get published

Streamline the publication process with a pre-submission enquiry

Before formally submitting to a journal, you can contact the editor describing what you would like to get published. This is known as a presubmission enquiry. If appropriate and presented correctly, a presubmission enquiry will allow the editor to quickly assess if a formal submission is worth your time. Some journals (e.g., The Journal of NeuroscienceNature) have dedicated systems for receiving presubmission enquiries. If no such system is available, you can email the editor of the target journal directly. Editor contact details are usually listed on the journal website.

When is it appropriate to make a presubmission enquiry?

Presubmission enquiries are mandatory for some journals (e.g., Methods articles for PLOS Computational Biology [1]), strongly encouraged in others (e.g., Current Biology), or are explicitly discouraged (e.g., The American Society for MicrobiologyEpidemiology [2]). Some journals only accept presubmission enquiries for particular article types (e.g., Nature invites presubmission enquiries for Reviews, Perspectives and Opinion pieces but not for Articles or Letters). In many cases, guidance regarding presubmission enquiries is not provided. If guidance is not provided, you can email the editor directly. However, it is important to remember that editors are busy people and it is pointless asking them to comment on the suitability of your article if the topic is quite obviously within the scope of their journal.

It is recommended you email the editor if:

  1. You are unsure of your article’s suitability for a target journal; you have reasons to believe your article would be relevant and interesting to the journal’s audience, but the journal has not published such a study before.
  2. Your findings are of time-sensitive significance and you require a journal that can provide priority review.
  3. There are special circumstances that require editorial guidance; for example, if you have previously published a portion of the study data.
  4. You have an idea for a review-type article that you have not fully developed. An editor may be able to suggest improvements or recommend a more suitable approach before developing the full manuscript [3].

What are the benefits?

  1. You can consult more than one journal at a time, something you cannot do with formal submissions.
  2. You will receive timely (usually within 2–3 days) and useful feedback on the suitability of your article. For example, if a journal has published a similar article recently (or has one in the pipeline), an editor may suggest a time in the future when your article would be more favourably received.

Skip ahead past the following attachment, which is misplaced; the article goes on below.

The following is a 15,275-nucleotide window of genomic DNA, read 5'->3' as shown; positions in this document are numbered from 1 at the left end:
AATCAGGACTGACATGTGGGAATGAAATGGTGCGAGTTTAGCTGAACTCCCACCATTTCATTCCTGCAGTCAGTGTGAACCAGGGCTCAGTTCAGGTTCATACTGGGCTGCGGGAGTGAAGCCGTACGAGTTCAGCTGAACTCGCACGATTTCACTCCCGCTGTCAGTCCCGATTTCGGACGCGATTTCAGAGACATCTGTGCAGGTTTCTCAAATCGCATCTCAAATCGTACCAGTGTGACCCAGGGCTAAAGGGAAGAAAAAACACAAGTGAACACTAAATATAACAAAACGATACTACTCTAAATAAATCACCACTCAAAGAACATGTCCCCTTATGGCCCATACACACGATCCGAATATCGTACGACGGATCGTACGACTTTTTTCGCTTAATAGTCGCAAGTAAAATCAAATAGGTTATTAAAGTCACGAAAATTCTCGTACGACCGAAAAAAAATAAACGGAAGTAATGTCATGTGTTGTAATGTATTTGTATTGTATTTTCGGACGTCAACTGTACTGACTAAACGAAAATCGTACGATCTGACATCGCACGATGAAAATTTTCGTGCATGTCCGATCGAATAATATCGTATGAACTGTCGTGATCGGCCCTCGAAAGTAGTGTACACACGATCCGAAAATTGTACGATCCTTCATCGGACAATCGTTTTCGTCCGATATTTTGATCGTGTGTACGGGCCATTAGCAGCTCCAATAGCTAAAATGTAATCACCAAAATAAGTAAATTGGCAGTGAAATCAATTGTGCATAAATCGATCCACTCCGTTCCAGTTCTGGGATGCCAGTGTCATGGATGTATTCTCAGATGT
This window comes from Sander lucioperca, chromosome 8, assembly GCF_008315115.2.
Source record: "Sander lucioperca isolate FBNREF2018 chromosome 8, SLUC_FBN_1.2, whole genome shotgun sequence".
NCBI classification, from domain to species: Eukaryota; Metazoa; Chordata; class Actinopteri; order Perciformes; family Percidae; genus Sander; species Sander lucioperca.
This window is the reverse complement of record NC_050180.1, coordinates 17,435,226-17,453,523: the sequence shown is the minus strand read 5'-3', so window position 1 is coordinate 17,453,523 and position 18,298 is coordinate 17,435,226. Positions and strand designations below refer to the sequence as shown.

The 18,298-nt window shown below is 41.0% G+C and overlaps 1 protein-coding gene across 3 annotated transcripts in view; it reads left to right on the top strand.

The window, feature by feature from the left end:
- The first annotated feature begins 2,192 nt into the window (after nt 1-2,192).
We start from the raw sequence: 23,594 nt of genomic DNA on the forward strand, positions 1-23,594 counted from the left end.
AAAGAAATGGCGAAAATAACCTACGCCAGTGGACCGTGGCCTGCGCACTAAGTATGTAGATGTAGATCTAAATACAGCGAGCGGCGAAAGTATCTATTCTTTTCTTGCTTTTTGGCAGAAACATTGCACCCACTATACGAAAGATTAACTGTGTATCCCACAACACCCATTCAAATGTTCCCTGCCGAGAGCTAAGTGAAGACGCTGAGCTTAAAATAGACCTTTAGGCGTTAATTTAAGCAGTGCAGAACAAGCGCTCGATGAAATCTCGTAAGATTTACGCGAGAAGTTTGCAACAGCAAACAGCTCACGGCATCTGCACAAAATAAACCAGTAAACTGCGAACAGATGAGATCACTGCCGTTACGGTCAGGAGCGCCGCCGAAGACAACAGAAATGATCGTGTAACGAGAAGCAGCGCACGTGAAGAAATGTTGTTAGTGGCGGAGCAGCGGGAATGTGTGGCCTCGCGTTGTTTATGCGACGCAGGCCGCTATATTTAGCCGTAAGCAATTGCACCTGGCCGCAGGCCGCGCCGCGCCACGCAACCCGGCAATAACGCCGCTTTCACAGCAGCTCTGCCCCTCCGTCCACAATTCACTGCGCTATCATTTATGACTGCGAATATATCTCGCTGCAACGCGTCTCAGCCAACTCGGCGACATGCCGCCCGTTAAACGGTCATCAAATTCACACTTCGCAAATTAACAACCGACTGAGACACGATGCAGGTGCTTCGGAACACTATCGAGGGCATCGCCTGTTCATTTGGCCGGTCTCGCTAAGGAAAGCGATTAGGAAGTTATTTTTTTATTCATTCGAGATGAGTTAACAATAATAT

3. It will prompt you to consider and articulate the significance of your findings before writing the full manuscript.
  4. It will open up a line of communication with the editor, giving you the opportunity to cultivate a close working relationship, which you can strengthen through repeat submissions.

How to write an effective presubmission enquiry

First, consult the guidelines provided by the target journal. Create a good first impression by being professional and brief in all communications. Carefully follow the instructions and provide all information requested. If the target journal does not provide specific guidance, it is customary to submit a cover letter and an abstract.

The cover letter should briefly describe the purpose of your research project, what questions led you to your research project, methods used, why your findings are significant, how the results relate to other studies, and why your study will be of interest to the journal’s readers (see our guidelines for writing a good cover letter).

In addition, the cover letter is the best place to highlight any important considerations for publication. You should:

  1. Detail prior correspondence with other journals (e.g., has your article already been peer reviewed? If so, what have you done to address the reviewers’ comments)?
  2. Disclose all full and partial prior releases of data (e.g., poster presentations) and conflicts of interest.
  3. Mention any highly related articles that have recently been published [4].
  4. When attempting to build a relationship with an editor, honesty is the best policy. By failing to mention such details, an editor could look unfavourably on your work and question what else you haven’t been transparent about or may even send your article to reviewers that have previously rejected it.

The abstract should mirror that of a scaled-down article (see our guidelines for writing an effective abstract), but can be slightly longer than that of a typical research article and may include relevant citations [5].

You can also ask the editor to recommend other journals that might be suitable if they think your article is not a good fit with their journal.

Sending a presubmission enquiry does not guarantee that your manuscript will be accepted.

However, if appropriate and presented correctly, it could save you a lot of time.


1. Lengauer T, Nussinov R. How to write a presubmission inquiry. PLoS Comput Biol. 2015 Feb 26;11(2):e1004098.

2. Wilcox AJ. On presubmission enquiries. Epidemiol. 2012 Sept;23(5):656.

3. Chipperfield L, Citrome L, Clark J, David FS, Enck R, Evangelista M, Gonzalez J, Groves T, Magrann J, Mansi B, Miller C. Authors’ Submission Toolkit: a practical guide to getting your research published. Curr Med Res Opin. 2010 Aug 1;26(8):1967-82.

4. Bloom T. What’s there to gain from a well explained presubmission enquiry? PLOS Biologue. Weblog. 2012 June 28. Available from: [Accessed 2nd November 2017].

5. Guberman J, Saks J, Shapiro B, Torchia M. Getting published and increasing your visibility. In: Bonetta L (ed.) Making the right moves: a practical guide to scientific management for postdocs and new faculty. Second edition. Maryland, NC: Howard Hughes Medical Institute and Burroughs Wellcome Fund; 2006. p. 179.